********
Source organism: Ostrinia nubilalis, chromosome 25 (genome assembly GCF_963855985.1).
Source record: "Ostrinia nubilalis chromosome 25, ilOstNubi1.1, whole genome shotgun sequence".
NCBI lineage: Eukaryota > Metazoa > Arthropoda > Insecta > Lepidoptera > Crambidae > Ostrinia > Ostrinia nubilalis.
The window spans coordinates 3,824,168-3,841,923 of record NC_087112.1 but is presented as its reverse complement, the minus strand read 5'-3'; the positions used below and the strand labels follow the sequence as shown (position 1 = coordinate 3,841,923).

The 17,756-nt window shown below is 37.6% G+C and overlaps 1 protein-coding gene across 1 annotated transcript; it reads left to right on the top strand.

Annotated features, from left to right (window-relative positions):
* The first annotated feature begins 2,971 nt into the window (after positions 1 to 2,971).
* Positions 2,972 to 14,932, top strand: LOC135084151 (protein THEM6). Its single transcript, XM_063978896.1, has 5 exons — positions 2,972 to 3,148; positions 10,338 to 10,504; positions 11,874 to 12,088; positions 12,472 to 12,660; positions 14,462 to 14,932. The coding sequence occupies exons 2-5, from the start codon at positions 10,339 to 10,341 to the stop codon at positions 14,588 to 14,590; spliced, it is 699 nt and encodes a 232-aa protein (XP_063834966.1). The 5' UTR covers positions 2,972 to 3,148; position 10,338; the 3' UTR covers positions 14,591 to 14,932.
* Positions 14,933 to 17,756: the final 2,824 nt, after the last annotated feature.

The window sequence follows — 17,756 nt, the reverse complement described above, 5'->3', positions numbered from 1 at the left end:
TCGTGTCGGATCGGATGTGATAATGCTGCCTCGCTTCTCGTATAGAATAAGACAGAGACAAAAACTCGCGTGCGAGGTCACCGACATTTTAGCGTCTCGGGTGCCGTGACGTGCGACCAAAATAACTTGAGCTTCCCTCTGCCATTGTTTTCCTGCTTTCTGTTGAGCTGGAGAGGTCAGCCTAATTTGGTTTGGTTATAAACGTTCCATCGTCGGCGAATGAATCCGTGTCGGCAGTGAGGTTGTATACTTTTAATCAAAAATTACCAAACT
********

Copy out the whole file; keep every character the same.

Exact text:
Source organism: Ostrinia nubilalis, chromosome 25 (genome assembly GCF_963855985.1).
Source record: "Ostrinia nubilalis chromosome 25, ilOstNubi1.1, whole genome shotgun sequence".
NCBI lineage: Eukaryota > Metazoa > Arthropoda > Insecta > Lepidoptera > Crambidae > Ostrinia > Ostrinia nubilalis.
The window spans coordinates 3,824,168-3,841,923 of record NC_087112.1 but is presented as its reverse complement, the minus strand read 5'-3'; the positions used below and the strand labels follow the sequence as shown (position 1 = coordinate 3,841,923).

The 17,756-nt window shown below is 37.6% G+C and overlaps 1 protein-coding gene across 1 annotated transcript; it reads left to right on the top strand.

Annotated features, from left to right (window-relative positions):
* The first annotated feature begins 2,971 nt into the window (after positions 1 to 2,971).
* Positions 2,972 to 14,932, top strand: LOC135084151 (protein THEM6). Its single transcript, XM_063978896.1, has 5 exons — positions 2,972 to 3,148; positions 10,338 to 10,504; positions 11,874 to 12,088; positions 12,472 to 12,660; positions 14,462 to 14,932. The coding sequence occupies exons 2-5, from the start codon at positions 10,339 to 10,341 to the stop codon at positions 14,588 to 14,590; spliced, it is 699 nt and encodes a 232-aa protein (XP_063834966.1). The 5' UTR covers positions 2,972 to 3,148; position 10,338; the 3' UTR covers positions 14,591 to 14,932.
* Positions 14,933 to 17,756: the final 2,824 nt, after the last annotated feature.

The window sequence follows — 17,756 nt, the reverse complement described above, 5'->3', positions numbered from 1 at the left end:
TCGTGTCGGATCGGATGTGATAATGCTGCCTCGCTTCTCGTATAGAATAAGACAGAGACAAAAACTCGCGTGCGAGGTCACCGACATTTTAGCGTCTCGGGTGCCGTGACGTGCGACCAAAATAACTTGAGCTTCCCTCTGCCATTGTTTTCCTGCTTTCTGTTGAGCTGGAGAGGTCAGCCTAATTTGGTTTGGTTATAAACGTTCCATCGTCGGCGAATGAATCCGTGTCGGCAGTGAGGTTGTATACTTTTAATCAAAAATTACCAAACT